For hundreds of parents around the country, soccer is the sport in which their small children had their first experience with organized sports. That is true locally as well, and most of us, at one time or another, have earned the honor of being a soccer mom or dad.
Prior to the shutdown, on any given Saturday in the spring, soccer players of all ages would fill almost every available bit of open space at both Tidelands and Coronado Cays Park. Parents and siblings would be enjoying the action from the sidelines, perhaps engaging in a bit of armchair coaching from their seats on the grass.

As COVID-19 has created mayhem and discontent around the country, it goes without saying that the local soccer fields were desolate spaces this past spring, and parents and kids found the lack of exercise and camaraderie beyond frustrating. The silver lining to that frustration is that it has a way of begetting creativity and adaptability.

In order to offer the local littles some much needed structure and exercise, while giving their parents a much needed break from the drudgery of home schooling and online education, the Coronado Football Club (CFC), under the auspices of the larger Coronado Youth Soccer League, created the Little Islanders Soccer Club, specifically for the very young ages of 4, 5, and 6.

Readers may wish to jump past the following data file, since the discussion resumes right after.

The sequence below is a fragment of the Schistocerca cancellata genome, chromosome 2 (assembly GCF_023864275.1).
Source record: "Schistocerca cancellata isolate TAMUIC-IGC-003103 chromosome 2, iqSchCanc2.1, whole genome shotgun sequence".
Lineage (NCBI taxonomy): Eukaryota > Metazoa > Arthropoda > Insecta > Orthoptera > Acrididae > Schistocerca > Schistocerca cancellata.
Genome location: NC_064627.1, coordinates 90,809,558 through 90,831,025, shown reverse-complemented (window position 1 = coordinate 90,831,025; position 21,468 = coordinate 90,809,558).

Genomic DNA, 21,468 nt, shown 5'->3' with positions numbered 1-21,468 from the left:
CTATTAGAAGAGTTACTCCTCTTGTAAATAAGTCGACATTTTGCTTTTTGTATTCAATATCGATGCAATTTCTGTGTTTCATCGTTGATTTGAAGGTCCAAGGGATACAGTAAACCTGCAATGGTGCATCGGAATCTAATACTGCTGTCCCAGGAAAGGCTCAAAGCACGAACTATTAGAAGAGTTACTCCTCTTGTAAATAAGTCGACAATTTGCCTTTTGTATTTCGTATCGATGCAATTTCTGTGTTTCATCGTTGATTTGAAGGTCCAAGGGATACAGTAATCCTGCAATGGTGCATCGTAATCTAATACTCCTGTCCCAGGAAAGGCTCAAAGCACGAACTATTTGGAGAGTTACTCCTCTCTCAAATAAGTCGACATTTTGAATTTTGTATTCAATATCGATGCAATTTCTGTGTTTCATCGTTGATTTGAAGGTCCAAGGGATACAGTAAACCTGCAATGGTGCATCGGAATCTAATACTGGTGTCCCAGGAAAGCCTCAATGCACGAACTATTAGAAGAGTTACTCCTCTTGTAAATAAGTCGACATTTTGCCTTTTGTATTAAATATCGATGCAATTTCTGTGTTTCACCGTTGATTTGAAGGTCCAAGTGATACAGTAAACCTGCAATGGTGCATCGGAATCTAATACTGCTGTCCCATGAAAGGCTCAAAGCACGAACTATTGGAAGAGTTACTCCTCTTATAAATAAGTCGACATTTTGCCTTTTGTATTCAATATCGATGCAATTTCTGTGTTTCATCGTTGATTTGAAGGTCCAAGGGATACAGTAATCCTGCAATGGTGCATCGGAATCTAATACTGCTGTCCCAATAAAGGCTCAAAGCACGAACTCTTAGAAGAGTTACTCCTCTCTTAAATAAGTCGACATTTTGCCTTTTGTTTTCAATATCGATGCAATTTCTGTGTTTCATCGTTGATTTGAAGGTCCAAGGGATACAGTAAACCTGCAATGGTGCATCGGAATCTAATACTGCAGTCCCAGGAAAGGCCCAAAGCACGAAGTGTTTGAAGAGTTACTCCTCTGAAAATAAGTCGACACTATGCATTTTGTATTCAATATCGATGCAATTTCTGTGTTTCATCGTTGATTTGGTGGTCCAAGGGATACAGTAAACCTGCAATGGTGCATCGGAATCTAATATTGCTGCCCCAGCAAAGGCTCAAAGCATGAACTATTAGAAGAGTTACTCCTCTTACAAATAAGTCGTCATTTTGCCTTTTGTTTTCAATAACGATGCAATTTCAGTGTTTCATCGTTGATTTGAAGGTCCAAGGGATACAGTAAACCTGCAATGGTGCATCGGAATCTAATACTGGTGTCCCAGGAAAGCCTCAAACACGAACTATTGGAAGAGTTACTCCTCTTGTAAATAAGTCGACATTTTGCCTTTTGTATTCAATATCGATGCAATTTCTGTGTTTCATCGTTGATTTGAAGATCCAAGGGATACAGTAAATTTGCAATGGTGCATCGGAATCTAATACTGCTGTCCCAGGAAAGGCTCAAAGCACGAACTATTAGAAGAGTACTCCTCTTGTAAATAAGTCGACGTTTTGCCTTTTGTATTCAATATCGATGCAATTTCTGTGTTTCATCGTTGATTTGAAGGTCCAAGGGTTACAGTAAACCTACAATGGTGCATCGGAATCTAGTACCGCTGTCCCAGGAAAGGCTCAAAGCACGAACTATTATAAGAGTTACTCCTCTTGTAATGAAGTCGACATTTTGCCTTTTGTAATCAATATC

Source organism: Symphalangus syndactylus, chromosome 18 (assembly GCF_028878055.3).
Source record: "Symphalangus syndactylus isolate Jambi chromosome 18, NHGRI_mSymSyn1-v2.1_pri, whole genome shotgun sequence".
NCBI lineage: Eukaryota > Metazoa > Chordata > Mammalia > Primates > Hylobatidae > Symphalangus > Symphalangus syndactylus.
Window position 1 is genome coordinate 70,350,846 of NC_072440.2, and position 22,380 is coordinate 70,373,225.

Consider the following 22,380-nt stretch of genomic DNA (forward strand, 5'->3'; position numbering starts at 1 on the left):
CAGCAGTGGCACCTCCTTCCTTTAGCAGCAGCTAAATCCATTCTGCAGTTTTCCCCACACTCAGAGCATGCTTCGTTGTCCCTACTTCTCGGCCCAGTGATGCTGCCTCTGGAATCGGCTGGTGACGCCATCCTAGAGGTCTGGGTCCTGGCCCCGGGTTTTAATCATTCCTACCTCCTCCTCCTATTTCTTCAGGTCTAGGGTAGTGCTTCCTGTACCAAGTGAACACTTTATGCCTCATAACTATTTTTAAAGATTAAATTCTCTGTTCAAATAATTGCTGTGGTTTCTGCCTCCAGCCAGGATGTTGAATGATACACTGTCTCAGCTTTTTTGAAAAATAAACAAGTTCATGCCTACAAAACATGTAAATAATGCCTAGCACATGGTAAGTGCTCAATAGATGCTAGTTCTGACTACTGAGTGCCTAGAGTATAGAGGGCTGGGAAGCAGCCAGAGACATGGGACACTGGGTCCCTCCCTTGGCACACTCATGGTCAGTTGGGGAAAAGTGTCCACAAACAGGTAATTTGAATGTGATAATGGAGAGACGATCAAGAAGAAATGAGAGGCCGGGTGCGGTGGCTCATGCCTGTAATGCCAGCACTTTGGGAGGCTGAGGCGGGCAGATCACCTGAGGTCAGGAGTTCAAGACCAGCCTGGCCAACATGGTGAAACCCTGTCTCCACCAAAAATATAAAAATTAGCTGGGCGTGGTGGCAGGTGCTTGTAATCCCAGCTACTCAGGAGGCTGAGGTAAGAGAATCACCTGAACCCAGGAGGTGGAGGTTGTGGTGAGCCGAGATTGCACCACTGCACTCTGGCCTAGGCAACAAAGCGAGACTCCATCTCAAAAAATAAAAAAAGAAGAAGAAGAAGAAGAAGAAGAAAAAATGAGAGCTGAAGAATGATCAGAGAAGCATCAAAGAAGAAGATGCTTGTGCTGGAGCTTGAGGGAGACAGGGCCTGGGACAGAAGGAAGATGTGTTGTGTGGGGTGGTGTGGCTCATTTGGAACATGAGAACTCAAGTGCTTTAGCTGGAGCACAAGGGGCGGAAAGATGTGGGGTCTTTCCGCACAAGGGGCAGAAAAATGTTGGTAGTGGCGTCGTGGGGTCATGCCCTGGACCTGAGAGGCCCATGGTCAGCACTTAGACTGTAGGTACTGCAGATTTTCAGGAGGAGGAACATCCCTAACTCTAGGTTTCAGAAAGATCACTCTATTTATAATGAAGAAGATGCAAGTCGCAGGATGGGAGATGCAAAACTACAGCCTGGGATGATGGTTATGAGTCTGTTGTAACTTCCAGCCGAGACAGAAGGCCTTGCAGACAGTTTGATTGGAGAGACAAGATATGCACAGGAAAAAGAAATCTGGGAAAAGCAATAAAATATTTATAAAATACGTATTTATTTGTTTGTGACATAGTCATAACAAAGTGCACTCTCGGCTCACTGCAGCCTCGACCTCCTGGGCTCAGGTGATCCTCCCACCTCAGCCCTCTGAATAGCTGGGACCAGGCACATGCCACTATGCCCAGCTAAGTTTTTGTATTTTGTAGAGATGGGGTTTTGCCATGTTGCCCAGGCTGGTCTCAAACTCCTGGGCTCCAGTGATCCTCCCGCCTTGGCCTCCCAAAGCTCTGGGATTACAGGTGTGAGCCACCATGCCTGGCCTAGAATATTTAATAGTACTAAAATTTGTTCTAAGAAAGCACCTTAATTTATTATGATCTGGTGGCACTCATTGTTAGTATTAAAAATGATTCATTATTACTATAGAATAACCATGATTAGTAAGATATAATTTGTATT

The club, which meets on Monday afternoons in four-week sessions, is coached by CFC director and local coaching icon Jerry Ruiz, who has guided local youth in the popular sport for over 14 years. Coronado High School soccer players Gracie Gehler, an outstanding soccer player who just signed with the University of North Dakota, and fellow Islander Fina Senteriani, also help out, keeping the aspiring athletes on track, moving, and involved.

Ruiz, along with the assistance of Furio Penteriani and pro player Sebastian Mora, have created a safe, organized, and fun method of teaching the youngsters the basic foundations of the sport.
Coordination is a key principle, so, along with the familiar mini orange nets placed around the field, there are designated obstacle courses and cones, which also serve as markers to remind the tots and their parents that social distancing is a must on the sidelines as well as the field.

The pint-sized athletes begin with warm ups of jumping and running, but quickly work their way into playing distanced games based on old childhood favorites such as Red Light, Green Light, Treasure Hunt, and Sharks and Minnows. The kids have fun, get exercise, and develop foot skills and coordination and a sense of how the sport is played, without entirely realizing that they’re developing real game skills.

CFC has completed one session, and is in the midst of the second. Though there is a break in December, another session will likely be offered beginning the second week of January, depending on city permitting and the current shutdown situation.

To stay updated on current information and enrollment possibilities, please visit

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